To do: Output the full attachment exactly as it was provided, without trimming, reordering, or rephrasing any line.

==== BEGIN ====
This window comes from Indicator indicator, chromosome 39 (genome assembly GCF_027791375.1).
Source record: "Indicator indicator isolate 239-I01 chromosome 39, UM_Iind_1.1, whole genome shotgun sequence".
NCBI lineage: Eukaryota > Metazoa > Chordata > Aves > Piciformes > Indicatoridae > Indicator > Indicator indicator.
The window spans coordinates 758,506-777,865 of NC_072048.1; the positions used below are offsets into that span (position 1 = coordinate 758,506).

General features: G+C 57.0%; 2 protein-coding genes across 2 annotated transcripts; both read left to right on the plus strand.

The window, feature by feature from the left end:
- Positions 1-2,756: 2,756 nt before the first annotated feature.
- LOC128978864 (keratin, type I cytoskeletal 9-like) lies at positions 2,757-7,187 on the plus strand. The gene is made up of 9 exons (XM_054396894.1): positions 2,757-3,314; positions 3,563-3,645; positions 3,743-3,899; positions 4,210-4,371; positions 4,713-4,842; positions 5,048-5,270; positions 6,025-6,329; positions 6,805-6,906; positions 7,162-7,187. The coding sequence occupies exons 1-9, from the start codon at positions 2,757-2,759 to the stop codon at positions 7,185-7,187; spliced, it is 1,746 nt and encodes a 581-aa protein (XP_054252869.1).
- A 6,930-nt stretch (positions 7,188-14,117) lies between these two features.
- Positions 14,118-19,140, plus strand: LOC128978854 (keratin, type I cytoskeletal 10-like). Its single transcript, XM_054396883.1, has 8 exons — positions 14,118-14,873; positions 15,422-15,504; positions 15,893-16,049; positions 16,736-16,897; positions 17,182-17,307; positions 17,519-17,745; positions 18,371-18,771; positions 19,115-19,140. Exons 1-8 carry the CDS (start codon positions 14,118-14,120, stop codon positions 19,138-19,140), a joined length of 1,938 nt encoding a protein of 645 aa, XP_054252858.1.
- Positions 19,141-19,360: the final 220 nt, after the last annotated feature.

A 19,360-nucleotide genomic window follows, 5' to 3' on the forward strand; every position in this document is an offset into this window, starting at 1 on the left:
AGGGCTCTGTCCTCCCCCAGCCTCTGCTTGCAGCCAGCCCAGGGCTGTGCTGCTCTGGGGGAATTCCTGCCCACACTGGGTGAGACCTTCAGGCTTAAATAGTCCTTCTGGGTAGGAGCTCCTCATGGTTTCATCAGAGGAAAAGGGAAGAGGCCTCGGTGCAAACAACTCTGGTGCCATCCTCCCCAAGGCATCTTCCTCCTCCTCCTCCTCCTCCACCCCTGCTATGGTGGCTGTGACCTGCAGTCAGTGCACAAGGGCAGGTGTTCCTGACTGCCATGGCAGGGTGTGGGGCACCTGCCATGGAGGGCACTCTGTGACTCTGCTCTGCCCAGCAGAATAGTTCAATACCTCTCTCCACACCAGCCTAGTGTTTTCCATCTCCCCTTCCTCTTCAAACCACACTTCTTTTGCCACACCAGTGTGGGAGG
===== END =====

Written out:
This window comes from Indicator indicator, chromosome 39 (genome assembly GCF_027791375.1).
Source record: "Indicator indicator isolate 239-I01 chromosome 39, UM_Iind_1.1, whole genome shotgun sequence".
NCBI lineage: Eukaryota > Metazoa > Chordata > Aves > Piciformes > Indicatoridae > Indicator > Indicator indicator.
The window spans coordinates 758,506-777,865 of NC_072048.1; the positions used below are offsets into that span (position 1 = coordinate 758,506).

General features: G+C 57.0%; 2 protein-coding genes across 2 annotated transcripts; both read left to right on the plus strand.

The window, feature by feature from the left end:
- Positions 1-2,756: 2,756 nt before the first annotated feature.
- LOC128978864 (keratin, type I cytoskeletal 9-like) lies at positions 2,757-7,187 on the plus strand. The gene is made up of 9 exons (XM_054396894.1): positions 2,757-3,314; positions 3,563-3,645; positions 3,743-3,899; positions 4,210-4,371; positions 4,713-4,842; positions 5,048-5,270; positions 6,025-6,329; positions 6,805-6,906; positions 7,162-7,187. The coding sequence occupies exons 1-9, from the start codon at positions 2,757-2,759 to the stop codon at positions 7,185-7,187; spliced, it is 1,746 nt and encodes a 581-aa protein (XP_054252869.1).
- A 6,930-nt stretch (positions 7,188-14,117) lies between these two features.
- Positions 14,118-19,140, plus strand: LOC128978854 (keratin, type I cytoskeletal 10-like). Its single transcript, XM_054396883.1, has 8 exons — positions 14,118-14,873; positions 15,422-15,504; positions 15,893-16,049; positions 16,736-16,897; positions 17,182-17,307; positions 17,519-17,745; positions 18,371-18,771; positions 19,115-19,140. Exons 1-8 carry the CDS (start codon positions 14,118-14,120, stop codon positions 19,138-19,140), a joined length of 1,938 nt encoding a protein of 645 aa, XP_054252858.1.
- Positions 19,141-19,360: the final 220 nt, after the last annotated feature.

A 19,360-nucleotide genomic window follows, 5' to 3' on the forward strand; every position in this document is an offset into this window, starting at 1 on the left:
AGGGCTCTGTCCTCCCCCAGCCTCTGCTTGCAGCCAGCCCAGGGCTGTGCTGCTCTGGGGGAATTCCTGCCCACACTGGGTGAGACCTTCAGGCTTAAATAGTCCTTCTGGGTAGGAGCTCCTCATGGTTTCATCAGAGGAAAAGGGAAGAGGCCTCGGTGCAAACAACTCTGGTGCCATCCTCCCCAAGGCATCTTCCTCCTCCTCCTCCTCCTCCACCCCTGCTATGGTGGCTGTGACCTGCAGTCAGTGCACAAGGGCAGGTGTTCCTGACTGCCATGGCAGGGTGTGGGGCACCTGCCATGGAGGGCACTCTGTGACTCTGCTCTGCCCAGCAGAATAGTTCAATACCTCTCTCCACACCAGCCTAGTGTTTTCCATCTCCCCTTCCTCTTCAAACCACACTTCTTTTGCCACACCAGTGTGGGAGG